Eight years after Metal Gear Solid 5, the actor behind bikini-clad sniper assassin Quiet has spoken about the role and working with Kojima in a new interview with IGN. Actor Stefanie Joosten called making Metal Gear Solid 5 "an absolutely wonderful experience," but also reflected on "the perspective of the people that are not as happy with how she was portrayed," saying "I think the video game landscape has changed quite a lot since then."
There are two famous Hideo Kojima tweets from the development period of Metal Gear Solid 5. The first is the eternally mysterious "Farewell sausage." A perfect tweet: no more needs to be said. The second, though, has not aged so well. In 2013, responding to criticism of Quiet wearing a bikini top and torn stockings, Kojima tweeted that "once you recognize the secret reason for her exposure, you will feel ashamed of your words & deeds."
The justification revealed in MGS5's story—that Quiet was infected with a parasite that gave her superhuman abilities, including being able to breathe through her skin—did not make anyone, as far as I know, ashamed of criticizing the character design, which became a flashpoint for the discussion of oversexualized character designs of women in games.
Looking back, Joosten praised working with Kojima and said she'd "absolutely" work with him again. "He had a really clear vision for the project, but it was just so large in span that the actors, including me, would often ask for more input on the characters' motivations and the world we were in. And he was incredibly helpful and always present to make sure we really got the characters," she said.
IGN asked about Quiet's revealing outfit, which was controversial before Metal Gear Solid 5 released and remained so after the "secret reason" was revealed.
"I think video games are, in a way, still a sort of fantasy world you enter, so I definitely respect the choices regarding the Quiet appearance, for instance, being quite revealing," Joosten said. "But I also understand the perspective of the people that are not as happy with how she was portrayed. This game came out in 2015, and I think the video game landscape has changed quite a lot since then. People are looking for more representation, and I really get it.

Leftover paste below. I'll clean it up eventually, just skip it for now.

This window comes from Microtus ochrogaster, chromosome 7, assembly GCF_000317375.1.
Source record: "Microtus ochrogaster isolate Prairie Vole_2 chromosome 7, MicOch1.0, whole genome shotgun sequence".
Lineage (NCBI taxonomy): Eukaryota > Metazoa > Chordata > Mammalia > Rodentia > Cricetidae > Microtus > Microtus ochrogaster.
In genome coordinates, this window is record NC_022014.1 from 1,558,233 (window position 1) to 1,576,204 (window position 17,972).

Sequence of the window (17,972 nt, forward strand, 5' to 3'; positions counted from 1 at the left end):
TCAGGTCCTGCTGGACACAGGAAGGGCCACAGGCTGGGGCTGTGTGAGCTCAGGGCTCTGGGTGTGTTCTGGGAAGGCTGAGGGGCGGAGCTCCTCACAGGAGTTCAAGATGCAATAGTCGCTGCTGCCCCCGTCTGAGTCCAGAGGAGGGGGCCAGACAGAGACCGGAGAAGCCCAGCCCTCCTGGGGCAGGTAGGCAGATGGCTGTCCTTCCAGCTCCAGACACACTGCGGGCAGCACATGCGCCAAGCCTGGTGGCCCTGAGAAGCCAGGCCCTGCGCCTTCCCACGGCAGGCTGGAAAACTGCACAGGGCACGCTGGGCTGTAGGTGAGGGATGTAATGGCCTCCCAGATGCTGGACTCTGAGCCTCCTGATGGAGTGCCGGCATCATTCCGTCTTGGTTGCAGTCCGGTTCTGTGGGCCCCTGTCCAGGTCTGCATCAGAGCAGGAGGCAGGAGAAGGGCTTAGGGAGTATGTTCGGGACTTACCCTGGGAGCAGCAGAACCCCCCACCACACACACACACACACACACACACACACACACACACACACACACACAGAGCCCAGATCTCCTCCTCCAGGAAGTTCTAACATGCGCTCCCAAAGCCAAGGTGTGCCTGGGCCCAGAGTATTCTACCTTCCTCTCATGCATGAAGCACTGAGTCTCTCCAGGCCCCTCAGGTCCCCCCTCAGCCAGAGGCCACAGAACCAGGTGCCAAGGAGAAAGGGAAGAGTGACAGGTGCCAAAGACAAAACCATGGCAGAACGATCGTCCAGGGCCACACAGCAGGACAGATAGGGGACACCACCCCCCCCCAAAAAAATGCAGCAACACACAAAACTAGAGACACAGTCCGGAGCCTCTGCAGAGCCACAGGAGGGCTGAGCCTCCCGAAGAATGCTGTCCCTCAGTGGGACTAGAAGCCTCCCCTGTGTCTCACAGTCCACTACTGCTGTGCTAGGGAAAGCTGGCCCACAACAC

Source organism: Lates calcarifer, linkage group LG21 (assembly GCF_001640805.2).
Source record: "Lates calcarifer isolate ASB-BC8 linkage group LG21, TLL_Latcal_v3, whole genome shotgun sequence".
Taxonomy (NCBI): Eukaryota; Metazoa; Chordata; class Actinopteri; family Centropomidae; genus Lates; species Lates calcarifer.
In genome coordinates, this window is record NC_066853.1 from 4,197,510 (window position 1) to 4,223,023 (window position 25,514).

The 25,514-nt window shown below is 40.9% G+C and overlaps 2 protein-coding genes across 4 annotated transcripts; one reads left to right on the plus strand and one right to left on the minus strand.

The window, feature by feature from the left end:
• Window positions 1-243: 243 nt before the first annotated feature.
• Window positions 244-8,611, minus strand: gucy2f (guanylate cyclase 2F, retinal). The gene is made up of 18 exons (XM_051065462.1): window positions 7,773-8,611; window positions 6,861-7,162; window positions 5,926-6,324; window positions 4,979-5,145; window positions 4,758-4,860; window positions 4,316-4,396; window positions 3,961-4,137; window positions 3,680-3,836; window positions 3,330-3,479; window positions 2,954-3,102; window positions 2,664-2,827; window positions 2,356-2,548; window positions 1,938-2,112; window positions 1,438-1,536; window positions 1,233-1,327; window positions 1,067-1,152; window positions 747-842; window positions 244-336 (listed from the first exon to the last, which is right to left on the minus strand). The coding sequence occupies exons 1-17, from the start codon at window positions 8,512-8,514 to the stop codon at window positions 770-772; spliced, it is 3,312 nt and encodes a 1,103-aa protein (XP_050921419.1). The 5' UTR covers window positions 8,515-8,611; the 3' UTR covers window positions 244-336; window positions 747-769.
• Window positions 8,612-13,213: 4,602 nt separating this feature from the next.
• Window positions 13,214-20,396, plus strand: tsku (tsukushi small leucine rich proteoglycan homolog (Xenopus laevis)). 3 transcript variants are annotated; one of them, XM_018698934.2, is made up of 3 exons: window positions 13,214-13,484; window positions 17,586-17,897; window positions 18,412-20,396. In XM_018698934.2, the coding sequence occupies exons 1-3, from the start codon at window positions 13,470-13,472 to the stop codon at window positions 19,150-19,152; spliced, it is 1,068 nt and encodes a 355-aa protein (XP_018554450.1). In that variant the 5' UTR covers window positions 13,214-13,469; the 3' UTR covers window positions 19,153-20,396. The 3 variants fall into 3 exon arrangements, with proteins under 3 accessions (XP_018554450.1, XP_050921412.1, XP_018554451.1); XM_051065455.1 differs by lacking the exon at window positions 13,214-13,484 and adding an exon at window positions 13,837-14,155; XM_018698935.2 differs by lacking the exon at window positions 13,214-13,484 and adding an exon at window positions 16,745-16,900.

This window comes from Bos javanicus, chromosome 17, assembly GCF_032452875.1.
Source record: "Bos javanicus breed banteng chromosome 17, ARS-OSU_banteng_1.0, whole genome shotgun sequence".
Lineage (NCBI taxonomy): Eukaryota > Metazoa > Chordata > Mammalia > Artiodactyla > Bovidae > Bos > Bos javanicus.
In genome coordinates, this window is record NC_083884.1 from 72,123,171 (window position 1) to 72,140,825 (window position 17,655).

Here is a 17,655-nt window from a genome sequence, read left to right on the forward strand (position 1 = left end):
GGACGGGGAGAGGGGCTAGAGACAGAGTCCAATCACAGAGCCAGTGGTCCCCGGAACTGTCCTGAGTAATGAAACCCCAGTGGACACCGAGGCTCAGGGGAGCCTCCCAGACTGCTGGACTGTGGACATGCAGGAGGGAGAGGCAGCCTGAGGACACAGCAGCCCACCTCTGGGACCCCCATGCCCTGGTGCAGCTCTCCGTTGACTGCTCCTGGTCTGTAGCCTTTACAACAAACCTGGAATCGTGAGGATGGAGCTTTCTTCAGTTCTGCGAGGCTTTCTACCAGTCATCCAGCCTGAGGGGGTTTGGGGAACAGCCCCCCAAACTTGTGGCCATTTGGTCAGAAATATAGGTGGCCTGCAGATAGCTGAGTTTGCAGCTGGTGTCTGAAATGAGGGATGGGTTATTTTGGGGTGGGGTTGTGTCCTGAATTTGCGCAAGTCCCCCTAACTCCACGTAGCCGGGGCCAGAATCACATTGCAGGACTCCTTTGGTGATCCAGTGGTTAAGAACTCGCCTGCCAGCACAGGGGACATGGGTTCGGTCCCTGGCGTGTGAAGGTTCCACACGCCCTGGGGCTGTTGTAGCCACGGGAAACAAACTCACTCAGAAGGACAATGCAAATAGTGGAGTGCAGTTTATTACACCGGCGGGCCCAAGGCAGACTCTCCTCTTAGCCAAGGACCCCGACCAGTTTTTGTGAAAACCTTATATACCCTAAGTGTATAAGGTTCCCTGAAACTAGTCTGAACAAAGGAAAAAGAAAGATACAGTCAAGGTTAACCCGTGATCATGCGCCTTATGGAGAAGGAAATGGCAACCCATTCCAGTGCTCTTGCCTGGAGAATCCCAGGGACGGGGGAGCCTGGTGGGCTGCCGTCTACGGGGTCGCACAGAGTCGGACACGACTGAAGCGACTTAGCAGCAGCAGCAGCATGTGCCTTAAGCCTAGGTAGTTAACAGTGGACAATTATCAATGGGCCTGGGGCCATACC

"Quiet's outfit is not practical at all. Even with the explanation that was given of her breathing through her skin, of course there were so many other options you could have gone with. I do agree on that. I got to see the character artwork when we were starting motion capture, and of course my first reaction was, 'that's a very revealing costume', but I respected it and accepted it. So that's basically my stance. It's fantasy, and I find that acceptable as well. But I do understand, having more of a diverse representation in video games for women and all minorities is something I would encourage as well."
This year Joosten starred as a character in Wanted: Dead, which we didn't like quite as much as Metal Gear Solid 5. She's also recorded two albums collaborating with Italian producer Giorgio Moroder, who won a couple Oscars in the '80s for his theme songs for Flashdance and Top Gun. Joosten talks about recording the album and working with Moroder in the full interview with IGN.
I think it's fair to say the '80s pop revival is on full display in her new single; it's technically a cover of a song from 1979, but the full-on synth treatment here as '80s as it gets. Maybe Kojima will put one of Joosten's new tracks in Death Stranding 2?
PC Gamer Newsletter
Sign up to get the best content of the week, and great gaming deals, as picked by the editors.
Wes has been covering games and hardware for more than 10 years, first at tech sites like The Wirecutter and Tested before joining the PC Gamer team in 2014. Wes plays a little bit of everything, but he'll always jump at the chance to cover emulation and Japanese games.
When he's not obsessively optimizing and re-optimizing a tangle of conveyor belts in Satisfactory (it's really becoming a problem), he's probably playing a 20-year-old Final Fantasy or some opaque ASCII roguelike. With a focus on writing and editing features, he seeks out personal stories and in-depth histories from the corners of PC gaming and its niche communities. 50% pizza by volume (deep dish, to be specific).